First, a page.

As those who work and live with me will gladly tell you, I lack skills in many areas.
But when it comes to getting great, timely, and opportune fortunes from Chinese restaurants, there is no one in my league. As my wife will tell you, I used to save the very best ones in my wallet. In fact, on our very first date, I shared many of my favorites with her. So, when I got the fortune you see above the other night, I knew it was a message from someone – General Tso? – that a blog post just had to be written.
And as it turns out, the topic of embracing change is one that’s been on my mind in recent days and weeks. Many of you know Walter Mossberg who made his name writing a tech column – “Personal Technology” in The Wall Street Journal – he created an entirely new brand of journalism – a column about gadgets for the average person.
Walt’s career path is well chronicled in a great Stratechery post by Ben Thompson: “The Walt Mossberg Brand.” The crazy part of the story is that Mossberg pitched the job to his bosses long before it became obvious that technology would eat the world way back in early ’90s when his column debuted.
Mossberg, who is hanging it up this June, explained in a post on The Verge, a platform he went onto invent that he was a lot like other journalists of his day. His first job was for The Wall Street Journal’s Detroit bureau, but he would go on to continue to reinvent his career, time and time again.
“In the best professional decision of my life, I converted myself into a tech columnist in 1991. As a result, I got to bear witness to a historic parade of exciting, revolutionary innovation — from slow, clumsy, ancient PCs to sleek, speedy smartphones; from CompuServe and early AOL to the mobile web, apps, and social media.”
Mossberg’s timing was impeccable as the Internet was just lifting off, an indicator that part of a successful career shift is due to vision, but a little luck is usually involved, too.
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As Thompson points out, however, Mossberg’s editor might not have greenlighted the idea has it not been for his stellar track record. It took nearly two years of strong journalism for Mossberg to earn his chops, giving him the cred to convince his boss and the WSJ owners to take a shot at a tech column.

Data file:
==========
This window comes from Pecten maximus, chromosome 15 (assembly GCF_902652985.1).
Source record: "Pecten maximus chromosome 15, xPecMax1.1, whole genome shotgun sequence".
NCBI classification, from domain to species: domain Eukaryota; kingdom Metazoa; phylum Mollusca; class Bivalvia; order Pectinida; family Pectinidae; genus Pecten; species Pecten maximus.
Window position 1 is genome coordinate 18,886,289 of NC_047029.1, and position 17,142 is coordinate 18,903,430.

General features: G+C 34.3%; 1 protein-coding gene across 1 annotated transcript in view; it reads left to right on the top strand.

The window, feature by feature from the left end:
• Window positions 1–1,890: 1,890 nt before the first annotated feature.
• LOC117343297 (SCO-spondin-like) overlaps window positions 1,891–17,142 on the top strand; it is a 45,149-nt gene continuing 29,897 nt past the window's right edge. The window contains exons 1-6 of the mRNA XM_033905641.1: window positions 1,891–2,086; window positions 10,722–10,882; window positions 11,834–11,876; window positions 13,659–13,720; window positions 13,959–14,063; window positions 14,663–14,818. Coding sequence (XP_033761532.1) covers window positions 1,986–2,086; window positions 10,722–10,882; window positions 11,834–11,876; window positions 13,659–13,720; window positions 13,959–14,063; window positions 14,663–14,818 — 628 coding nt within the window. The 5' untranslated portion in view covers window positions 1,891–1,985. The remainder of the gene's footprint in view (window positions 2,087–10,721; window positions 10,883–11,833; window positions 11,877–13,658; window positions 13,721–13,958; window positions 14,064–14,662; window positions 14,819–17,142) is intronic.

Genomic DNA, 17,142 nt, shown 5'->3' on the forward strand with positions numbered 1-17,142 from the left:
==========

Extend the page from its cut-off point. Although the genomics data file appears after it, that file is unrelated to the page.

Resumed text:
So, sometimes the vision to change comes from a creative, visionary employee like Mossberg. But at other times, it’s a manager or the boss who sees something special in a staffer.
In our tribute to Tim Davis last week, that was how his career trajectory rolled. Paul and I sensed a different career path in digital media for Tim, who at the time was consulting Alternative stations. Recognizing talents and giving employees permission to try something else is also part of what strong managers do.
At the end of Mossberg’s good-bye post for The Verge, he talks about retirement as his next reinvention, as he seeks to create “a new version of myself.”
All of us have that ability to recreate our careers, either by our self-recognition or by following the lead of a manager, boss, or mentor. In these disruptive times, a rapidly changing landscape can be your best friend. New ways to skin the cat and reimagine a new career path are being created every minute of every day. Just because you’re a P.D. or sales rep or social media manager now doesn’t mean that’s your destiny for the next many decades.
I can think of many people who I’ve run across over the years who have brilliantly executed the career shift. It can be gratifying, exhilarating, and even profitable if you pull it off. And if it doesn’t work out, you can very likely return to scheduling music, selling time, producing a morning show, or however you’re earning a paycheck now.
That “new version of you” takes brains, planning, timing, and an open mind (especially if it’s someone else’s idea). But looking around at what else is out there at whatever crossroads you’re at right now is usually a healthy endeavor, even if you decide to stay put.
My little fortune may not be yours. But it the ability to embrace change in this environment can make the disruption work for you – not against you.
“Yes, there are two paths you can go by, but in the long run, there’s still time to change the road you’re on.”
What’s “the new version of yourself?”
Jacobs Media has consistently walked the walk in the digital space, providing insights and guidance through its well-read national Techsurveys.
In 2008, jacapps was launched - a mobile apps company that has designed and built more than 1,000 apps for both the Apple and Android platforms. In 2013, the DASH Conference was created - a mashup of radio and automotive, designed to foster better understanding of the "connected car" and its impact.
Along with providing the creative and intellectual direction for the company, Fred consults many of Jacobs Media's commercial and public radio clients, in addition to media brands looking to thrive in the rapidly changing tech environment.